I spend my days helping kids find books that let them know they are not alone in the world. I read 2-3 books a week in order to keep up with their demand to pick "another good book" for each of them. This rag-tag group of 31 non-readers have already finished about 9 books in 2 weeks, and every one of them seemed genuinely surprise to have loved the experience. The core of my class time goes to independent reading, with at least 100 minutes a week of required reading time. When I told the kids about that time commitment at the beginning of the year, they freaked, pleading with me to understand that they could NEVER read for that long. Lo and behold, most days they beg to read LONGER, and on Fridays, when they can choose from a long list of literacy related activities, every one of them settles down with their book to read for the entire hour.

Many teachers would see these struggling readers, read through the Virginia standardized test, and start digging through worksheets and canned reading drills to reinforce basic reading habits. But that's NOT how kids who pass the tests with ease got to that point! They breeze through those tests because they're readers. It's obvious to them what the text says or infers, how it's organized and what is it's intent. It's obvious, because they read so much, their brains have learned to detect and organize important distinctions and patterns like that. MY kids have not had that luxury. Their brains see very little in a written passage that is familiar, and with every passing year, they get MORE behind, for reasons that completely elude me. Well, not on my watch. I am honored by the immense responsibility and humbled by the chance to make a real difference in someone's life.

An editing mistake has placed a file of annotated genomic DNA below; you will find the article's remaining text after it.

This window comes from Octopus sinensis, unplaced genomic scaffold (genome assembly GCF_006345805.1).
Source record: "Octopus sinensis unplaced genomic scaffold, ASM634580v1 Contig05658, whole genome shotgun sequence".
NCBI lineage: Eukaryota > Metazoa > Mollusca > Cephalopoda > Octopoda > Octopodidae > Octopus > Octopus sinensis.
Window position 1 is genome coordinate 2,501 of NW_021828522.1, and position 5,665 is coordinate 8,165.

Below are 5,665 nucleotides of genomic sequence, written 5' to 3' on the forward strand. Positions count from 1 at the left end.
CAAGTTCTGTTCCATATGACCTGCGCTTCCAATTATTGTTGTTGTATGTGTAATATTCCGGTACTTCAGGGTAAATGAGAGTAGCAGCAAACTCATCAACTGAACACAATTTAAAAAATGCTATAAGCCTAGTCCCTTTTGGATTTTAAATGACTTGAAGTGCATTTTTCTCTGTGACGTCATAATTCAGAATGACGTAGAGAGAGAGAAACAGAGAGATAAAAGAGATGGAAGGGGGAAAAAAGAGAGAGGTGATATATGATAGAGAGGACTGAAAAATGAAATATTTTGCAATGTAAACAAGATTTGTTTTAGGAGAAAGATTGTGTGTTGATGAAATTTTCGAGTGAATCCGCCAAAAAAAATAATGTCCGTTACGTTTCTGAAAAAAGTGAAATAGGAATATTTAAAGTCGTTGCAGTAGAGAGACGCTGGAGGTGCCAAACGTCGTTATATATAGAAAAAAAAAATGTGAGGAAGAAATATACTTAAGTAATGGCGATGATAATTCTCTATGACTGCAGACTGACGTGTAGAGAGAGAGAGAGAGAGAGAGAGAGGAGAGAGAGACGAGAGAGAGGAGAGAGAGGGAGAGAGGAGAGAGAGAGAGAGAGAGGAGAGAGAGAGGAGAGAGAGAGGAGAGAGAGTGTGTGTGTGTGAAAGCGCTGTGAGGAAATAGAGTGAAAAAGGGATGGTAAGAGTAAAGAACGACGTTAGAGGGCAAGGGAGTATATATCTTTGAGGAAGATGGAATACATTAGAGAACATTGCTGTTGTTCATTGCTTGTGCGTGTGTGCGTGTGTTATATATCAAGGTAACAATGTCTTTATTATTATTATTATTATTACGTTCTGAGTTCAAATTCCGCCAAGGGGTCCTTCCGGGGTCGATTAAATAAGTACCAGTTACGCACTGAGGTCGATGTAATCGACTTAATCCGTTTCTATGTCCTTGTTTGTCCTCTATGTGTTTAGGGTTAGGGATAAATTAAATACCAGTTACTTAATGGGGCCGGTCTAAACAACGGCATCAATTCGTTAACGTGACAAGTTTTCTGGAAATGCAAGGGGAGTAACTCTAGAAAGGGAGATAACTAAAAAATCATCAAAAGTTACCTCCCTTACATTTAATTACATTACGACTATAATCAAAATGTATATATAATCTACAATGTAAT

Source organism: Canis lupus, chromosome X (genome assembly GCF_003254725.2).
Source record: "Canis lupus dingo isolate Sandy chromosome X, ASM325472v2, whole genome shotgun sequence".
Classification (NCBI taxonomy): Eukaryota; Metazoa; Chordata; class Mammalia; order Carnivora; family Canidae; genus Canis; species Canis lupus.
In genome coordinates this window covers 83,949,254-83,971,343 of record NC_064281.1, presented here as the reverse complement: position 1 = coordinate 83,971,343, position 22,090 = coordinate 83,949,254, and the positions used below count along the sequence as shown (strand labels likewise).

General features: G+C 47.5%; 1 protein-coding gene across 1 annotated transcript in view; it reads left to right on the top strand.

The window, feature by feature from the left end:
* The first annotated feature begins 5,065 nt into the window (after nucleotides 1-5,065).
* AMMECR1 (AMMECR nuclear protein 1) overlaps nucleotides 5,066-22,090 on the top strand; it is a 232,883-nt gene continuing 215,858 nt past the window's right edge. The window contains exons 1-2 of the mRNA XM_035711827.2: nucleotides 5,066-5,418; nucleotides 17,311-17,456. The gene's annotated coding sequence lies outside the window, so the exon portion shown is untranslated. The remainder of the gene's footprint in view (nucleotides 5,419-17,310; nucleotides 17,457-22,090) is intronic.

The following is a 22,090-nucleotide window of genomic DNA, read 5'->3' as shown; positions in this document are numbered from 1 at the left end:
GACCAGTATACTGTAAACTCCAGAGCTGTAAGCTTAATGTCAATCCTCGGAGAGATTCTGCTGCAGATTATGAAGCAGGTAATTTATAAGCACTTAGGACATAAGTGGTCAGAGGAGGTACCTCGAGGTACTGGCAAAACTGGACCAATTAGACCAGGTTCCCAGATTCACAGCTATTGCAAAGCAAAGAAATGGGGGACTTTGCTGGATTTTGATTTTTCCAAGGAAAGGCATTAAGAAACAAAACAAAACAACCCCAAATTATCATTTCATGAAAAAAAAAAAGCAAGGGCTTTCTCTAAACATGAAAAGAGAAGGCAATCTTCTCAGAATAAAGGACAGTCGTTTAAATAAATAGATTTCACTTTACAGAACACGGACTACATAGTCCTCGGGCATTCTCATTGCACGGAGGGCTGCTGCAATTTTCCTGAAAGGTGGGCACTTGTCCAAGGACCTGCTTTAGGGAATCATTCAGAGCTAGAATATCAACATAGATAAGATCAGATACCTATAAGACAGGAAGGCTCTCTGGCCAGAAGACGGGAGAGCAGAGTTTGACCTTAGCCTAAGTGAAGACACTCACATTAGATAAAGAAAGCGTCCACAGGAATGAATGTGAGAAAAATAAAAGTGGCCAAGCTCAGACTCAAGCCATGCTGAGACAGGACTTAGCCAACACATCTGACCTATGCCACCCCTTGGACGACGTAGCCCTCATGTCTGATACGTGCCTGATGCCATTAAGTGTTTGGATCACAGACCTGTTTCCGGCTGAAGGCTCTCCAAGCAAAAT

The only problem is that I want to spend every dollar I've got now on books, portable cd players (for books on cd), comfy rugs and pillows, etc. so I can turn my room into a well-stocked reading oasis!!!!


  1. What could be better for a teacher than passing along a love for reading? Sounds very satisfying!

  2. You are AMAZING! I almost wish I could go back in time and be a non-reader just so I could be in your class! We miss you at GH.
    Susan B

    You look fantabulous, too. Congrats!

  3. You are so awful to your kids! You don't realize that some of them are mentally disabled and have awful lives at home, if they have a home.

  4. I'm sorry that you think that the above description warrants the label of "awful." I do, in fact, realize that many have learning differences and challenging home lives. It would be very hard to forget it, in fact. I love those rascals with all my heart, and I hope that I can bring a little bit of hope and stability into their lives. Thanks for reading, though.